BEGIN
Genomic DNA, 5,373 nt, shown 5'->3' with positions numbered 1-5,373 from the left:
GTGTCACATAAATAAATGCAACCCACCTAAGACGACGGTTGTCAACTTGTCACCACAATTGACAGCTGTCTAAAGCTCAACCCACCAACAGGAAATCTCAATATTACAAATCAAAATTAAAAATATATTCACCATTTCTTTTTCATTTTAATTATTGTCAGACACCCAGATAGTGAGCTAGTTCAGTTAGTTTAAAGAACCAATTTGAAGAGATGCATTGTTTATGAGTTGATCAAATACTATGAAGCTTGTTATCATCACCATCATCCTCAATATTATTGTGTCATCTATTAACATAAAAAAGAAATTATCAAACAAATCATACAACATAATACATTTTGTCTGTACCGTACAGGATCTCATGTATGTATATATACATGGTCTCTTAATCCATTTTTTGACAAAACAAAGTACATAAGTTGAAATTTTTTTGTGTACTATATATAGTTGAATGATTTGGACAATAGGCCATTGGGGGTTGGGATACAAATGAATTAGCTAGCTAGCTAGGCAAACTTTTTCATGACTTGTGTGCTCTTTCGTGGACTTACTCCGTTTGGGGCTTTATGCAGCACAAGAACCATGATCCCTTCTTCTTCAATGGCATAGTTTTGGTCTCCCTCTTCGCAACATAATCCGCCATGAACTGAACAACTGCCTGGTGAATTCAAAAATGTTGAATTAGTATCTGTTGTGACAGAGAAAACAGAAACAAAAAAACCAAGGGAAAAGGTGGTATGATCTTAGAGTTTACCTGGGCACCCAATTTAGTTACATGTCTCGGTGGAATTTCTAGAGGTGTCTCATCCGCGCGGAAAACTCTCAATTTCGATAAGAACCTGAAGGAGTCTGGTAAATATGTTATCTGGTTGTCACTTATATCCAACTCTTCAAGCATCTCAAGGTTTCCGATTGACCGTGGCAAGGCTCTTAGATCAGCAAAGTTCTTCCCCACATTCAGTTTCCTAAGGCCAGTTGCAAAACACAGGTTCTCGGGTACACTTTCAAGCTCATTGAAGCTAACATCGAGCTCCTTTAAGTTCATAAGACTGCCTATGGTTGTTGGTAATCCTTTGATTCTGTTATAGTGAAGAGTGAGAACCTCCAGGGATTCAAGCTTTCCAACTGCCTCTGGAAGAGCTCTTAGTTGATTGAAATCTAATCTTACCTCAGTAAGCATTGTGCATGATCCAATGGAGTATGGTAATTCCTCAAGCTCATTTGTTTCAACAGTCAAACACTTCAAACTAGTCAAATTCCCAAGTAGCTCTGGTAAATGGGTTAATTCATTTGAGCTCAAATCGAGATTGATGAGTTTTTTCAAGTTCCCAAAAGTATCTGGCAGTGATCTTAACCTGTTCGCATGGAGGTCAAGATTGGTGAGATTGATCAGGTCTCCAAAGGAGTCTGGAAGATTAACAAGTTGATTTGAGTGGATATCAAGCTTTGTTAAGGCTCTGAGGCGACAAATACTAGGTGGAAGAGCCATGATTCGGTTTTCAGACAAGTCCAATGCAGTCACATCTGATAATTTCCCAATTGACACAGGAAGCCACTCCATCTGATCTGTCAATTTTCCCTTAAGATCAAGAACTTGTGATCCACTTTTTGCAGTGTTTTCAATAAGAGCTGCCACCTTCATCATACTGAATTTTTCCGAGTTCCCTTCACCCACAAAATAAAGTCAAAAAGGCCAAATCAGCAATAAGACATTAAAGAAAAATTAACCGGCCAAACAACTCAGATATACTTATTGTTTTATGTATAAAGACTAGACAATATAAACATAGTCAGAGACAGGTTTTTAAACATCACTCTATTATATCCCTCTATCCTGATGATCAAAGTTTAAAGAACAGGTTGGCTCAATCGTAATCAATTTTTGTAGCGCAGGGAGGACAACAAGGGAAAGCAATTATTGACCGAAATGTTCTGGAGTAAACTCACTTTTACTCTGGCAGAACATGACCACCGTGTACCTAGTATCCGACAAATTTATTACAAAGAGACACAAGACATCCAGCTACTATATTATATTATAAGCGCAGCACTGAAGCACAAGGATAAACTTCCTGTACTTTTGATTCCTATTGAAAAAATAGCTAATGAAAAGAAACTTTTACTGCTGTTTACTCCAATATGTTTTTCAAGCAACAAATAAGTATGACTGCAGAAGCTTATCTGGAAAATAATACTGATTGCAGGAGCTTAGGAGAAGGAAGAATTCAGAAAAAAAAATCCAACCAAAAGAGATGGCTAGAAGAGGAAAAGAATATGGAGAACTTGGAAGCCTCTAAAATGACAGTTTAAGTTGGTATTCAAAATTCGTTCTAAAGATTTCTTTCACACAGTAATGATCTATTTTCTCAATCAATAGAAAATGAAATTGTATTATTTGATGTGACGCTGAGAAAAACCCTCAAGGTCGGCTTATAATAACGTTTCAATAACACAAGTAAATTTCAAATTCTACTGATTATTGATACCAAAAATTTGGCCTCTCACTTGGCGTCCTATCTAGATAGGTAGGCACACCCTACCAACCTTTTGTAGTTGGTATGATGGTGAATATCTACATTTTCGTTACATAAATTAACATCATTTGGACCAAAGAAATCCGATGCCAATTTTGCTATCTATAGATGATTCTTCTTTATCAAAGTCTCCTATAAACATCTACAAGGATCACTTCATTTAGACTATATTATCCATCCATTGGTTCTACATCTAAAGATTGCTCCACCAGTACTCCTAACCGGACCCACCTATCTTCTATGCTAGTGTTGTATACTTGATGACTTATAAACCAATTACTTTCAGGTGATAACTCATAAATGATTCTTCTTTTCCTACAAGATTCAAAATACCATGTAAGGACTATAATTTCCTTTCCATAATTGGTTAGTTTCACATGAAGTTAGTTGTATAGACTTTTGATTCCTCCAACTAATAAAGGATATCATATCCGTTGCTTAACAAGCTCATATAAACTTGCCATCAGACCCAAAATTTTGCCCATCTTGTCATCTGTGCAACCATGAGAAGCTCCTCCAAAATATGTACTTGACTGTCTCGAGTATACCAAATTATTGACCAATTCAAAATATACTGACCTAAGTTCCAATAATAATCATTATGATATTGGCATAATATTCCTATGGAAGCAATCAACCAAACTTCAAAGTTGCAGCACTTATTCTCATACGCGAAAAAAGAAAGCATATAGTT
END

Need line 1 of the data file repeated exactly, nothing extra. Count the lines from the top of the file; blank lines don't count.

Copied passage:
Genomic DNA, 5,373 nt, shown 5'->3' with positions numbered 1-5,373 from the left: